On Monday the 3rd of May I decided to set off for Suvarnamukhi pond in the Bannerghatta national park. This was the same route me and a bunch of friends pathetically failed to find just a few months ago. In our defense I can say none of us were local.
This time I set off alone with the power of Google earth in my hand( its lifesaver trust me, the satellite images show even the slimmest of forest trails. As I left home the rain continued to trickle, I like rainy days, overcast skies makes movement easier, but on the flipside it reduces chances of spotting fauna.
I set off before sunrise around 5.30am, my route was as follows. Yelahanka > (402d) Majestic > (365?) Bannerghatta Circle. I reached the location at about 8.30am.
The route begins at the base of the hill where the temple of Champakadhama stands. Once I was up I knew I had to keep moving south-westwards, find a trail and follow it till I reached the pond.
The Suvarnamukhi pond is the origin of a stream by the same name that runs through the park. The Pond is said to have curative properties and is flanked by a couple of temples. I’ve heard is quiet a popular trek with local families, but the day being a Monday I was rather alone and that’s the way I wanted it.
As far as the sights are concerned the top of the hill gives one a lovely vantage point to the town below. As I moved along the trail brightly coloured lizards (Rock Agamas) kept me constant company, basking on the rocks and doing WWF imitations.
Weighing in at 70grams...RRRROCK AGAMAAAAAA!!!
Most wintering birds head back to their summer fields in the north by this time of the year. I still managed to spot a lone brown shrike, strange. Other sightings included the usual, bee-eaters, wood swallows, swallows, robins etc.
The path itself was easy apart from the initial climb. It was well wooded till after the pond. But that didn’t stop the rising sun from retarding my progress. Another thing I noticed was that the trail was littered close to the pond despite of signs warning visitors against doing so.
For The Record: I didn't heed the warning.
The distance to the pond is about 3.5k. I reached the pond at about 9.30am, rested for a while, soaked my feet (yes! I’m cured yay!!). I decided against heading back so soon or entering any of the temples. Instead I wandered further southwest. About I kilometre later the trail is no more. Instead there is a very pleasant climb in a semi-bare rock face. Carrying a large camera and binocs made the climb a bit annoying, the lizards mocking my clumsiness. But the summit, if you can call it that makes it worth it. It provides a neat overlook of the local fields, forest, roads and ponds.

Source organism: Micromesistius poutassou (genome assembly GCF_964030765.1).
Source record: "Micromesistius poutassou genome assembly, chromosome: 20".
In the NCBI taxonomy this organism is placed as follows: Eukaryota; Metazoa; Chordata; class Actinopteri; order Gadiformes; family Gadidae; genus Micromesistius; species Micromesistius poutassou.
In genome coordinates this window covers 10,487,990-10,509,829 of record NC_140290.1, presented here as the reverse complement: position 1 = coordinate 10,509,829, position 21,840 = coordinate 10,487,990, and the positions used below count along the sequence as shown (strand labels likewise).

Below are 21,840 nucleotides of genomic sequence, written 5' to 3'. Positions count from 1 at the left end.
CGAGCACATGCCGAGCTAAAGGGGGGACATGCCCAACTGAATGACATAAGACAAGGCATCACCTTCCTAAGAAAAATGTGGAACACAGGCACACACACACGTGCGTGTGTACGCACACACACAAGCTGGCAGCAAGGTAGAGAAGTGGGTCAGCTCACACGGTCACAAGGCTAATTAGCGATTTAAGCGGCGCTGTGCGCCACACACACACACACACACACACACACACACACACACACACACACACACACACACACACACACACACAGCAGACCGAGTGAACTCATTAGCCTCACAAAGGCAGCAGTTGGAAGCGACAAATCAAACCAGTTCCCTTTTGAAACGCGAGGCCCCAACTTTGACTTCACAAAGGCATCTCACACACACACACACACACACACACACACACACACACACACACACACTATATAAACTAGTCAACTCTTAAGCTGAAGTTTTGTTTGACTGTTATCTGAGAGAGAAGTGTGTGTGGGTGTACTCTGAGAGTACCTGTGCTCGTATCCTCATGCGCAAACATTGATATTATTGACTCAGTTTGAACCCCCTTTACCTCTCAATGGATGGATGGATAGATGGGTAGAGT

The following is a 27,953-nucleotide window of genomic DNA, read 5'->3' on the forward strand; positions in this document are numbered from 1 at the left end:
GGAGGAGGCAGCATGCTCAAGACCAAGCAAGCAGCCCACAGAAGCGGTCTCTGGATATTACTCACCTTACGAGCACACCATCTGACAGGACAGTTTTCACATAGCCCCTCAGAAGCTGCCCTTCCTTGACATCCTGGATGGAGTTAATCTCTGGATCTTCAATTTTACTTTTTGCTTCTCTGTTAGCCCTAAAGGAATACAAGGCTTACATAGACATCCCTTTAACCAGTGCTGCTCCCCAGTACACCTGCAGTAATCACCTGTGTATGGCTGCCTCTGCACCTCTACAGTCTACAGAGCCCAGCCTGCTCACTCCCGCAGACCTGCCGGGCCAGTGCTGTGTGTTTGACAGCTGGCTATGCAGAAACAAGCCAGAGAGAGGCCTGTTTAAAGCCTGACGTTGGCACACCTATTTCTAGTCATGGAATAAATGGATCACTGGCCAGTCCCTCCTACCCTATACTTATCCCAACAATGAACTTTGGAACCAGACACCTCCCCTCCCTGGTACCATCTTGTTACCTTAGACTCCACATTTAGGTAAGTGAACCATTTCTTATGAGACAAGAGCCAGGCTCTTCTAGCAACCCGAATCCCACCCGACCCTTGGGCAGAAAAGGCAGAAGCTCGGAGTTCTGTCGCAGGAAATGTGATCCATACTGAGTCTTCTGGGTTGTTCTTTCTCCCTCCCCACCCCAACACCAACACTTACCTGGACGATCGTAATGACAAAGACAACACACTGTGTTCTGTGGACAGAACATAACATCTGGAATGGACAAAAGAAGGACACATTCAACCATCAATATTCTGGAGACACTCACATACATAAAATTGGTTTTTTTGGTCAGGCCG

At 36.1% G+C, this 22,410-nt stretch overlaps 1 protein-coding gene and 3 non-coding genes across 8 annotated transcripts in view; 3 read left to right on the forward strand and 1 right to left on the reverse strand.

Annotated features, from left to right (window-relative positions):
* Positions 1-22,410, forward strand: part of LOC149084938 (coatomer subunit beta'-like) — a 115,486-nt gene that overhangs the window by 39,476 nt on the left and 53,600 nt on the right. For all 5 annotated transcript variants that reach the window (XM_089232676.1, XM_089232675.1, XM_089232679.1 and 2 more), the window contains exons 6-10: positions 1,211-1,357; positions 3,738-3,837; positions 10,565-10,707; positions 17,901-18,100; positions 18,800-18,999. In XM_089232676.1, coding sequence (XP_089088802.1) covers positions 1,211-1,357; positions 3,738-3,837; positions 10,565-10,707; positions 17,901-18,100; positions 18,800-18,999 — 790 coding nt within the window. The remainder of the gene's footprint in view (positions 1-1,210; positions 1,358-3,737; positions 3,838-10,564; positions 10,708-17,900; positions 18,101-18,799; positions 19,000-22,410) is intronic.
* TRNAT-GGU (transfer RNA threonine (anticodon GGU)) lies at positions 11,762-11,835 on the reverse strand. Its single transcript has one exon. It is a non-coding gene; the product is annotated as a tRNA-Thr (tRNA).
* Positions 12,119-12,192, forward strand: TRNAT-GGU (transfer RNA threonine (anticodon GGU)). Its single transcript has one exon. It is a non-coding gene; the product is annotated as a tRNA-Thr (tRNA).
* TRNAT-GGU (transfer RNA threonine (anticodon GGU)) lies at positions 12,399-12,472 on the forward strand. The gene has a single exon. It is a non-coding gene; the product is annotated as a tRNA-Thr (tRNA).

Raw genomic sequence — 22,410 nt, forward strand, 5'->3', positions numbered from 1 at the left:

As the sun rose higher I decided to head back. The walk back wasn’t as enjoyable. I wasn’t the only one wary of the heat, so was the local fauna.
Robber Flies?, An ID would be appreciated.
I then headed towards the National Park for Lunch and after lunch decided to head down to the butterfly park. I assumed it would be a nice place to get a few pics but I was badly mistaken. Not only is the structure somewhat of a ‘greenhouse’, at 12pm the butterflies active, overactive actually, they refuse to sit in a place for more than a couple of seconds making them almost impossible to snap. I soon gave up and moved out of the structure.
The one that didn't get away.
There is a pond at the back of this structure with a short walking path and a couple of benches. On the opposite bank there is a concealed path with a large ditch to the left filled with rain water, this path leads you to the wall of the lion safari, it’s kind of creepy because you can constantly hear them roar somewhere nearby. I doubt visitors are allowed here but I went along anyways (if you visit this space often I’m sure you saw that coming). This area provided some of the best photos of the day and was a perfect end to the trip.
Magpie Robin by the ditch.
...And to round it up, a customary dragonfly image.
Geographical Co-ordinates: 12° 48′ 3″ N, 77° 34′ 32″ E
Map to Suvarnamukhi